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Art Nouveau, Catalan-style (1880-1910)

Stained glass in the Palau de la Musica Catalana

That is what Modernisme is, a great movement of enthusiasm and liberty in search of beauty.Juan Ramón Jiménez

Modernista Architecture

In 1860, as Barcelona burst outside its medieval walls and expanded into the Eixample, it did so with feelings of ambivalence mixed in with ambition. Now that the city finally had room to build, how should it go about it? Tired neoclassical forms and pastiches could hardly express the spirit of the cultural reawakening of the Renaixença.

Catalan architects found their greatest inspiration in a book called Der Stil (1861–3) by German architect Gottfried Semper. Semper described how architecture derived from the shelter, warmth and defence of the cave and evolved according to need and society; a building and its decoration, he declared, should express its function. To mimic historical styles, as the medieval revivalists were doing, was repulsive. It was essential to be modern, and Modernisme, as the city’s new style came to be known, employed the latest technologies while never forgetting Semper’s influential dictum that ‘Originality is a return to origins’.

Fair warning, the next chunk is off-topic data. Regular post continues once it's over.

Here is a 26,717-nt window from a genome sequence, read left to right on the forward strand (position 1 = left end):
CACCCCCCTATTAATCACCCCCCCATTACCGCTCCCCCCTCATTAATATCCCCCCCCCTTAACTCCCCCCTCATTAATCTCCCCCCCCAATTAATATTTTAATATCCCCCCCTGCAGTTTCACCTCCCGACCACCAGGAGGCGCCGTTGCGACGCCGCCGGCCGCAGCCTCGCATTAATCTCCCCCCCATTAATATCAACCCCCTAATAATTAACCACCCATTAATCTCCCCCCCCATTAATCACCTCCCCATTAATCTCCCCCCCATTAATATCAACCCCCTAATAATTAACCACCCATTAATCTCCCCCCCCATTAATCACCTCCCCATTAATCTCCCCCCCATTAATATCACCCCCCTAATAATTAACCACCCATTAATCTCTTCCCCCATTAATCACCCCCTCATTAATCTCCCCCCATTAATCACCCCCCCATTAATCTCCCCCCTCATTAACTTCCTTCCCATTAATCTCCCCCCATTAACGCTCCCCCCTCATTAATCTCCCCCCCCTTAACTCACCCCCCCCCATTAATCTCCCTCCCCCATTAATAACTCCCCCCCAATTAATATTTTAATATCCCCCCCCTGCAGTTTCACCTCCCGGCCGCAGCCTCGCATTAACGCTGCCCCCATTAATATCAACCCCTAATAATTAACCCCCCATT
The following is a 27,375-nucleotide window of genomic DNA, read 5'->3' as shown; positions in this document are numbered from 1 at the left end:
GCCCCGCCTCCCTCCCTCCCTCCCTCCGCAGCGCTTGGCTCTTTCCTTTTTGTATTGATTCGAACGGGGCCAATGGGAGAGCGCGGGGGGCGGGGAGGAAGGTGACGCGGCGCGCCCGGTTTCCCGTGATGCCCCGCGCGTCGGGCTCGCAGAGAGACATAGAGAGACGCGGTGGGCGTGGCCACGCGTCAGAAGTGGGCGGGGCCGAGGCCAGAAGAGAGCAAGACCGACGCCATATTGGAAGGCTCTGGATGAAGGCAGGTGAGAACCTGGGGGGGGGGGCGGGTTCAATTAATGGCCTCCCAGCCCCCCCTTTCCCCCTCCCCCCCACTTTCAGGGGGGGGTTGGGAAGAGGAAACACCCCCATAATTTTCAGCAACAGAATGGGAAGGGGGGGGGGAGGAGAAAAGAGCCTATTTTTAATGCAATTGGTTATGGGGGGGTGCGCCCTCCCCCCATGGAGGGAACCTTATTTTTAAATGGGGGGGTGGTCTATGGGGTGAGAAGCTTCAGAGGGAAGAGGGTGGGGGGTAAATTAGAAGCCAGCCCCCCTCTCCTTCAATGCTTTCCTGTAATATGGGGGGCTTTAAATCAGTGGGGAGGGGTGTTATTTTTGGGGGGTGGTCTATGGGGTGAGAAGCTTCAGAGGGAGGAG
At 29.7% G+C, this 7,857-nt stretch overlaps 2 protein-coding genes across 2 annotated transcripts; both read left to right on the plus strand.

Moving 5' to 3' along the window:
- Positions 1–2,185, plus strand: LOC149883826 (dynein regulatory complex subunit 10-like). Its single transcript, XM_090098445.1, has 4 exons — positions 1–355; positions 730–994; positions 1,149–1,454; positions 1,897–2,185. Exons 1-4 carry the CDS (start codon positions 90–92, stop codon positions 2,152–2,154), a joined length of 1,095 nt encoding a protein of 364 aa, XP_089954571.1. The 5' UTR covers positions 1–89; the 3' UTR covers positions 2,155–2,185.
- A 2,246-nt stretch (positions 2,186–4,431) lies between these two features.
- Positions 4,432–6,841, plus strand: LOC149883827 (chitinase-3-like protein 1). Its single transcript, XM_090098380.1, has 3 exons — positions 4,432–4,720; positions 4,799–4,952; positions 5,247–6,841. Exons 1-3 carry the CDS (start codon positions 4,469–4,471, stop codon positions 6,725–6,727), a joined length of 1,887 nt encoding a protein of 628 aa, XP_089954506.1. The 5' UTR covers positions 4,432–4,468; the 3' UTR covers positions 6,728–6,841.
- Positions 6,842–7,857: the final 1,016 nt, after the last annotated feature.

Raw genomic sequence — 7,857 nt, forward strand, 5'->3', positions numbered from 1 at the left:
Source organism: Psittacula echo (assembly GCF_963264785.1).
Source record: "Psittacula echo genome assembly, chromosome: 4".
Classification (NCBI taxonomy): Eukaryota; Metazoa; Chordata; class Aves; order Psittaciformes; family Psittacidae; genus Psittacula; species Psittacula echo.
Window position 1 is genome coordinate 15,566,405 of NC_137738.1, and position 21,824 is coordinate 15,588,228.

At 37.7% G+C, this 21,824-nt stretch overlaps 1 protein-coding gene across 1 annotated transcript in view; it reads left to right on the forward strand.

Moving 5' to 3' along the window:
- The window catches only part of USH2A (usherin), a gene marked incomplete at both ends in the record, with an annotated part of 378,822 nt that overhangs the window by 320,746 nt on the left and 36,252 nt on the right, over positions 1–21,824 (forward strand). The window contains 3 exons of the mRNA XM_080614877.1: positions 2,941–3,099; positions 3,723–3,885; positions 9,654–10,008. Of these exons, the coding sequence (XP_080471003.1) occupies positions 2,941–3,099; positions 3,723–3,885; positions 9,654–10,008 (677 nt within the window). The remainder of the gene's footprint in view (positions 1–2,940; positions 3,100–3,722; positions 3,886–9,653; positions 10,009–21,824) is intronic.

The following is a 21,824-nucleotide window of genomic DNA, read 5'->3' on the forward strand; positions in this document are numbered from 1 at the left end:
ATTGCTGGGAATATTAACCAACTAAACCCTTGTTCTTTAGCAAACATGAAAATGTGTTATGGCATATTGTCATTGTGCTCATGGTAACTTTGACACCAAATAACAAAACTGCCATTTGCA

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Modernista Art and Architecture

Text © Dana Facaros & Michael Pauls

Images by PD Art, Uwe Kotte